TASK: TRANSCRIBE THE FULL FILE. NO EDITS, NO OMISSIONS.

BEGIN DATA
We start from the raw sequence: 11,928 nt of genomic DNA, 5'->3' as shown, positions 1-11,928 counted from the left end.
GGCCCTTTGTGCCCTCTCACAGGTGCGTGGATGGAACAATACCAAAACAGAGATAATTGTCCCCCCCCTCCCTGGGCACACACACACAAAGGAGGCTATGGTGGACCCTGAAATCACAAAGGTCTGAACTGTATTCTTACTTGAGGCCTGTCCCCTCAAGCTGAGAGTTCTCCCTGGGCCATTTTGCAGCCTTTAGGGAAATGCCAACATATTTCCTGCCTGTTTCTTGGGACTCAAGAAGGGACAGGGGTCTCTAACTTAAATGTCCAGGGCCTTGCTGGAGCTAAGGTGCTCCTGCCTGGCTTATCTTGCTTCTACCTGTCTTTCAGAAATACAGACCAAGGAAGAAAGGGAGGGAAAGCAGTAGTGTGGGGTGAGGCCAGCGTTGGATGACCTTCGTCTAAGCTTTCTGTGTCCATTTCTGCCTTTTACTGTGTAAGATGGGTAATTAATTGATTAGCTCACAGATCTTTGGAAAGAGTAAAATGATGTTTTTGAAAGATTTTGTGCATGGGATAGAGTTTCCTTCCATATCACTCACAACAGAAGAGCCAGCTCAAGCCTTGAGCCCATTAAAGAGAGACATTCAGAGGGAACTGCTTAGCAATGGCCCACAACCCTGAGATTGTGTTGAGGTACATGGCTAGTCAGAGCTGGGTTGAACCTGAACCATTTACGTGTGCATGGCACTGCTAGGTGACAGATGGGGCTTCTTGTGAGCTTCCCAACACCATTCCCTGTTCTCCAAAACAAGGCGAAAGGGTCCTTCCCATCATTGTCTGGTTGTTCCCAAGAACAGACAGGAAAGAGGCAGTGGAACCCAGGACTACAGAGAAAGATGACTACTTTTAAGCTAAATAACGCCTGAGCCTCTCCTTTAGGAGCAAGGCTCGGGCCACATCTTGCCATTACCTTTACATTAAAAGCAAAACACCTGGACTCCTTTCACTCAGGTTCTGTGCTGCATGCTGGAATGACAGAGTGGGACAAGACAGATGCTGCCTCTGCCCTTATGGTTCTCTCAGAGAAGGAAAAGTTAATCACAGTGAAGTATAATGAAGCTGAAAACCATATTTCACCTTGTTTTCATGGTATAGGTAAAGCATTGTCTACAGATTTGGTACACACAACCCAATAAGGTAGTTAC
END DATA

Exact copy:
We start from the raw sequence: 11,928 nt of genomic DNA, 5'->3' as shown, positions 1-11,928 counted from the left end.
GGCCCTTTGTGCCCTCTCACAGGTGCGTGGATGGAACAATACCAAAACAGAGATAATTGTCCCCCCCCTCCCTGGGCACACACACACAAAGGAGGCTATGGTGGACCCTGAAATCACAAAGGTCTGAACTGTATTCTTACTTGAGGCCTGTCCCCTCAAGCTGAGAGTTCTCCCTGGGCCATTTTGCAGCCTTTAGGGAAATGCCAACATATTTCCTGCCTGTTTCTTGGGACTCAAGAAGGGACAGGGGTCTCTAACTTAAATGTCCAGGGCCTTGCTGGAGCTAAGGTGCTCCTGCCTGGCTTATCTTGCTTCTACCTGTCTTTCAGAAATACAGACCAAGGAAGAAAGGGAGGGAAAGCAGTAGTGTGGGGTGAGGCCAGCGTTGGATGACCTTCGTCTAAGCTTTCTGTGTCCATTTCTGCCTTTTACTGTGTAAGATGGGTAATTAATTGATTAGCTCACAGATCTTTGGAAAGAGTAAAATGATGTTTTTGAAAGATTTTGTGCATGGGATAGAGTTTCCTTCCATATCACTCACAACAGAAGAGCCAGCTCAAGCCTTGAGCCCATTAAAGAGAGACATTCAGAGGGAACTGCTTAGCAATGGCCCACAACCCTGAGATTGTGTTGAGGTACATGGCTAGTCAGAGCTGGGTTGAACCTGAACCATTTACGTGTGCATGGCACTGCTAGGTGACAGATGGGGCTTCTTGTGAGCTTCCCAACACCATTCCCTGTTCTCCAAAACAAGGCGAAAGGGTCCTTCCCATCATTGTCTGGTTGTTCCCAAGAACAGACAGGAAAGAGGCAGTGGAACCCAGGACTACAGAGAAAGATGACTACTTTTAAGCTAAATAACGCCTGAGCCTCTCCTTTAGGAGCAAGGCTCGGGCCACATCTTGCCATTACCTTTACATTAAAAGCAAAACACCTGGACTCCTTTCACTCAGGTTCTGTGCTGCATGCTGGAATGACAGAGTGGGACAAGACAGATGCTGCCTCTGCCCTTATGGTTCTCTCAGAGAAGGAAAAGTTAATCACAGTGAAGTATAATGAAGCTGAAAACCATATTTCACCTTGTTTTCATGGTATAGGTAAAGCATTGTCTACAGATTTGGTACACACAACCCAATAAGGTAGTTAC